I thought this New York Times article was spot-on, well except for the part about asparagus paint brushes maybe... 🙄 😀
Relying on sneaking vegetables in, oversnacking our kids, defaulting to unhealthy kid-friendly fare, and poor modeling surely top the list for impediments to our kids learning to like vegetables.
But why the struggle in the first place?
At the heart of the matter, I think, is the fact that vegetables are less sweet, fatty and salty than other foods, and our culture tends towards instant gratification. We soothe any kind of discomfort as soon as possible, for ourselves and for our kids. That pretty much covers the oversnacking and poor modeling. It even explains the kid-friendly fare that’s so common. We offer up the chicken nuggets and pizza before anyone gets their feelings hurt.
Why the sneaking in of vegetables then? This sort of sideways approach to healthier eating, which also encompasses their favorite sugary breakfast cereal made “now with 7 g of whole grains” and “whole grain white bread” is a guilt-driven response. We know we “should” be doing better but even here we take the path of least discomfort.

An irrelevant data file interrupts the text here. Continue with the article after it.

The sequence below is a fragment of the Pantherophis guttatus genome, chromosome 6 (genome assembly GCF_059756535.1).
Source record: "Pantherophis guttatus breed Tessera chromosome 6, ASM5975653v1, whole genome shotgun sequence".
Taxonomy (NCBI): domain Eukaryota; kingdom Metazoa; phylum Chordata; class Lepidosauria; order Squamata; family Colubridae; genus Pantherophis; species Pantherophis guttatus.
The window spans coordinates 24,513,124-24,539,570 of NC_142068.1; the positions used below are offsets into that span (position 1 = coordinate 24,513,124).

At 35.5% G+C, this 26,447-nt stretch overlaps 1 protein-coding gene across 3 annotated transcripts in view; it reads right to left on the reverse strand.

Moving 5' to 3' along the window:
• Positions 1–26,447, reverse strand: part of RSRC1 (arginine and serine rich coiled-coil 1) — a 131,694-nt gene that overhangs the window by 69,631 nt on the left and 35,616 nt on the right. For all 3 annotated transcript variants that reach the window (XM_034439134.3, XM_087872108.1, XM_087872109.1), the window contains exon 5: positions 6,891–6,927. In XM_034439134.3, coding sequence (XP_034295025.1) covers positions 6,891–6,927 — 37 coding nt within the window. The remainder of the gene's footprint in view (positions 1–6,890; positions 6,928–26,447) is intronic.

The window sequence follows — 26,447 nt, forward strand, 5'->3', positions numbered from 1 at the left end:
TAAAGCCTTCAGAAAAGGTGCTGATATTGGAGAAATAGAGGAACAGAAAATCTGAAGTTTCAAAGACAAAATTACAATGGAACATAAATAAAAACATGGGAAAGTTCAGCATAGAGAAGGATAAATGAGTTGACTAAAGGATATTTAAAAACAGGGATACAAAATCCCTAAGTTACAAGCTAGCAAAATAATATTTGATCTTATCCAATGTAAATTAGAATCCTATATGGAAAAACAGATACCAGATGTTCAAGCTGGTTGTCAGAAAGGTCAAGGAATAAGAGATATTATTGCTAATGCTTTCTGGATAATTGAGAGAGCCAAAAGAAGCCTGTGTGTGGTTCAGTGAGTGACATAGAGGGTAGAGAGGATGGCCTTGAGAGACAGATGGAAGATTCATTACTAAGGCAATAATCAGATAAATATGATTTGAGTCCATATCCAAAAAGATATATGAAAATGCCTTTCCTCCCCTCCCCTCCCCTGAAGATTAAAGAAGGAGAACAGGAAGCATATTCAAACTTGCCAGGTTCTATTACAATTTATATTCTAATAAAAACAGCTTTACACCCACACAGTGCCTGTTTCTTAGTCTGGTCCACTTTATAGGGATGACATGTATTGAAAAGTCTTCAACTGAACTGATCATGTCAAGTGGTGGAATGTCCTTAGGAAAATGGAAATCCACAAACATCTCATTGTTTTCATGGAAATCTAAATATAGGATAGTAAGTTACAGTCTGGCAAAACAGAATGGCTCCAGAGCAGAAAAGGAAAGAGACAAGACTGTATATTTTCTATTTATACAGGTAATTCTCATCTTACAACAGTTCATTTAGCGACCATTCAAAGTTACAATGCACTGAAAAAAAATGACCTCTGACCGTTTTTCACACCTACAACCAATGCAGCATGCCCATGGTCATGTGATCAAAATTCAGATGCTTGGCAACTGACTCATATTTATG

What’s the solution? The article highlighted some important areas we can improve. The common thread though, seems to me is for parents to recognize their goal is not simply to make life easier or frictionless for their children.
Every parent needs to decide for themselves what their goals are, of course.
One of mine is to raise healthy, happy adults. The thing about vegetables is they’ve been consistently shown over time to be the healthiest thing we can eat. So I dish ‘em up and eat them myself and you know what? It turns out they’re their own kind of delicious. When we decide nuggets aren’t an option, we give broccoli a fighting chance. So far I’ve raised 4 vegetable lovers. Number five so far thinks her green beans and spinach are not her favorite. That’s ok, baby, you’ll get used to them. 😆
Your turn. Why do YOU think vegetables are more taboo than potty talk at our dinner tables? What can we do about it?